3 Unique Types of Process in Any Organisation
There are actually 3 inter-related ‘business process’ types found in ANY organisation. Key to effective management (and thus ROI) is the ability to recognise these 3 as distinctly different yet inter-related, and then the ability to leverage them. Synoptic is unique in this respect. Let us expand on each one.
The Transactional Process (a.k.a. the ‘business process’)
This one’s well known; it transforms labour and raw material into finished products / services.
The Management Process (a.k.a. the ‘process of management’)
One that’s habitually overlooked. It maximises the likelihood of achieving the operational objectives of the Transactional Process. It causes costs and revenue to ‘happen’.
In order to control costs, remain competitive, and to survive in an ever increasing competitive environment managers must accept the discipline of sound management practice. Our methodology satisfies the basic needs of management including:
- Providing the necessary management control tools to increase cost improvement,
- Organising work to minimise production costs,
- Improving communication between all levels of management.
Having the right controls in place ensures the efficient economic operation of the business. There are seven ‘must have’ management controls that are applicable to any business namely: forecast, plan, schedule, measure, control, report and action. Our experience is that most companies have some of these controls in place, but very few have all of them.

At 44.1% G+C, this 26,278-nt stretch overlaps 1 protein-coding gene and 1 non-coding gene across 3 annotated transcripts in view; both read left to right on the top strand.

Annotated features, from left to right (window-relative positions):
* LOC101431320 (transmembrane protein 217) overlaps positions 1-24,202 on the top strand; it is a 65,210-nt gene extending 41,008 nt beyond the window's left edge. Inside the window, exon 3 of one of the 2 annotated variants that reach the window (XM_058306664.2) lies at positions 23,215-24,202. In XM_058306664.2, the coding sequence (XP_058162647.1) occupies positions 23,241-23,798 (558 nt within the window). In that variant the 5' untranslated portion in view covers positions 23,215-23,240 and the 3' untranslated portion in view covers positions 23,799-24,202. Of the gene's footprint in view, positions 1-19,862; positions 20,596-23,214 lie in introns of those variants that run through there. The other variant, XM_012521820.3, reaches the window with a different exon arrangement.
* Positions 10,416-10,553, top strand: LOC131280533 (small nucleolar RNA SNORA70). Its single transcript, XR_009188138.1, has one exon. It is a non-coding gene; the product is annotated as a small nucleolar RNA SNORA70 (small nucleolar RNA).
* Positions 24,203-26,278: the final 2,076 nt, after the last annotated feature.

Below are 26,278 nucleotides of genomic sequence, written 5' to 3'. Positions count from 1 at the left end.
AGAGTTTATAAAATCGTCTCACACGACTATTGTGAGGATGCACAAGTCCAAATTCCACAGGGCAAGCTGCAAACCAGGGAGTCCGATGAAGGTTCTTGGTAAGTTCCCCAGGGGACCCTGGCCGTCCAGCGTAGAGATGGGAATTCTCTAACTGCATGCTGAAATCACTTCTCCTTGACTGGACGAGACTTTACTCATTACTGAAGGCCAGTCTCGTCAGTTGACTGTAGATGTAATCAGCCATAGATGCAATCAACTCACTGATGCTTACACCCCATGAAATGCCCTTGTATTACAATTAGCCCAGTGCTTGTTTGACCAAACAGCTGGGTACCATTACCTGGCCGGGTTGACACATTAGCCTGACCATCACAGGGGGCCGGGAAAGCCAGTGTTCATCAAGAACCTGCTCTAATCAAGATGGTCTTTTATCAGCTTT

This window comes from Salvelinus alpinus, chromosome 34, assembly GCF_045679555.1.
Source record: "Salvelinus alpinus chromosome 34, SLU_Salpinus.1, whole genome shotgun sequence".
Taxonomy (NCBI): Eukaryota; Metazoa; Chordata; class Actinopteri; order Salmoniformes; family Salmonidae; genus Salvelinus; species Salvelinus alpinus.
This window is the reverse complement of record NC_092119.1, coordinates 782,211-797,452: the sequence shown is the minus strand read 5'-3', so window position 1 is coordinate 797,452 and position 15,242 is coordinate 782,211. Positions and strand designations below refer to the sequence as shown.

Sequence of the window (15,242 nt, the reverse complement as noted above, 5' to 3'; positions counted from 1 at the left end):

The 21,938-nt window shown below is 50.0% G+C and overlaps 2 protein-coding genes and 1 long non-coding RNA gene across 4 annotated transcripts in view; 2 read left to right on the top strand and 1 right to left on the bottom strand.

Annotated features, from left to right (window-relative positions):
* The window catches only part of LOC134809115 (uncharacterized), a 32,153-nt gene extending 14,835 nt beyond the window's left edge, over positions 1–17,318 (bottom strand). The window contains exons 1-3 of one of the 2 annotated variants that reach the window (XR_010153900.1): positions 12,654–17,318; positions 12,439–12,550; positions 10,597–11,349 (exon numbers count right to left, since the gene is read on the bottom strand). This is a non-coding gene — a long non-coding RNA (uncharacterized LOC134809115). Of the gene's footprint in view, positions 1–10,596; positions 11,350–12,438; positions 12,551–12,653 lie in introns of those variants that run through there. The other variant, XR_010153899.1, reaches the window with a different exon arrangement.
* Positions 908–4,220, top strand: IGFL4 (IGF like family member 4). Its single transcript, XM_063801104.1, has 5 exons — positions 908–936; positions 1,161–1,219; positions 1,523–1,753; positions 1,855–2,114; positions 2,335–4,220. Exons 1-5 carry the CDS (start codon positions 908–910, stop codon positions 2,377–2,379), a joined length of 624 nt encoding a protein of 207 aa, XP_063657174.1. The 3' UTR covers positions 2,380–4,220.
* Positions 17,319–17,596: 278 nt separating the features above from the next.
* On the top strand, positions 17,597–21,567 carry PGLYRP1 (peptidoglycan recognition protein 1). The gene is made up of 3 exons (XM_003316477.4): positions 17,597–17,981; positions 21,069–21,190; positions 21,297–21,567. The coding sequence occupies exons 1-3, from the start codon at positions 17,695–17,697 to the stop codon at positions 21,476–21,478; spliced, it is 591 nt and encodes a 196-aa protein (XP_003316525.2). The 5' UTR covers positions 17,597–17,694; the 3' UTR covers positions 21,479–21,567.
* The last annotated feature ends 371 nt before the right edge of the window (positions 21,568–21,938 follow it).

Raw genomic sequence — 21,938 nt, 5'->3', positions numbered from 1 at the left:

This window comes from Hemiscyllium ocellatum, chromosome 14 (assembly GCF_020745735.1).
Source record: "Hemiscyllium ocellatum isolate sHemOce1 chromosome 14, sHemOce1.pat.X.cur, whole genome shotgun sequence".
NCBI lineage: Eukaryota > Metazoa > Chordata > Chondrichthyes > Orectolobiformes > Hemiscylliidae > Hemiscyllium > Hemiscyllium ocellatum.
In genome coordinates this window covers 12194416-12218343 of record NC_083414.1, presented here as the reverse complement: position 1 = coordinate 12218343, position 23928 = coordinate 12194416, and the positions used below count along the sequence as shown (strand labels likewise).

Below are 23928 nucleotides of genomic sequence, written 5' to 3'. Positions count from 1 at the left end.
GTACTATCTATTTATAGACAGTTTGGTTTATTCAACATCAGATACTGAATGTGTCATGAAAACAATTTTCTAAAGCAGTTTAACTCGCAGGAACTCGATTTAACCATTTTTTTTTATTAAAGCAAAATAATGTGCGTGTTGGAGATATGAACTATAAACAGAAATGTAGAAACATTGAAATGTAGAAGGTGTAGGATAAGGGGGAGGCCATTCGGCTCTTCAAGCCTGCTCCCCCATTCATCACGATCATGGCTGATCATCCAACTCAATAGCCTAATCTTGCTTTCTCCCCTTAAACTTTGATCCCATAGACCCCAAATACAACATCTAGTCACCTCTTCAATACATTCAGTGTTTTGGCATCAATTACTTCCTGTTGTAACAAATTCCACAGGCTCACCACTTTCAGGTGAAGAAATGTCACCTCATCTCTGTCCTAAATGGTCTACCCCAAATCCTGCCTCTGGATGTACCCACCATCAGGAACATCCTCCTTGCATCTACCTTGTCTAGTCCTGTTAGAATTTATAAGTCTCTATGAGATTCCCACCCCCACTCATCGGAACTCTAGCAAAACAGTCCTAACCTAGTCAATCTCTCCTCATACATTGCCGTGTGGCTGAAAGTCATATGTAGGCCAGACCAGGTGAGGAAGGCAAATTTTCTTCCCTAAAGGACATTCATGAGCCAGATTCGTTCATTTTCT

These management controls provide the building blocks for an effective ‘dashboard’ type management system such as the Balanced Scorecard and Six Sigma reporting.
More about this type of process can be found under our service offering ‘Operational Excellence’.
The Information Process (a.k.a. the ‘process of information’)
This defines the flow of information and hence the quality of the decision making from ‘shop floor to board room’.
The information process provides the link between the transactional and management processes and supports organisational redesign questions. Mapping the information process will also uncover weaknesses within each of the processes themselves. It will highlight where and how a manager can make substantial savings within the business without the need for an invasive business consulting project through answering the following questions;
- What do we need to know about the process (eg. accounts receivable) in order to keep it moving?
- Do we currently have adequate information to make these decisions?
- If not, why not, and how can we fix it?
Symptoms of poor information quality are addressed by correcting the causes.
Information mapping is particularly useful to companies wanting to substantially improve the returns they are getting from their IT investments including their ERP and decision support systems. It also provides a comprehensive methodology for the collection of business requirements to support the purchase of new software..
The Bottom Line?
Weakness in any of these 3 processes results in diminished organisational effectiveness and poor efficiency, and ultimately, a reduced ROI and ROA.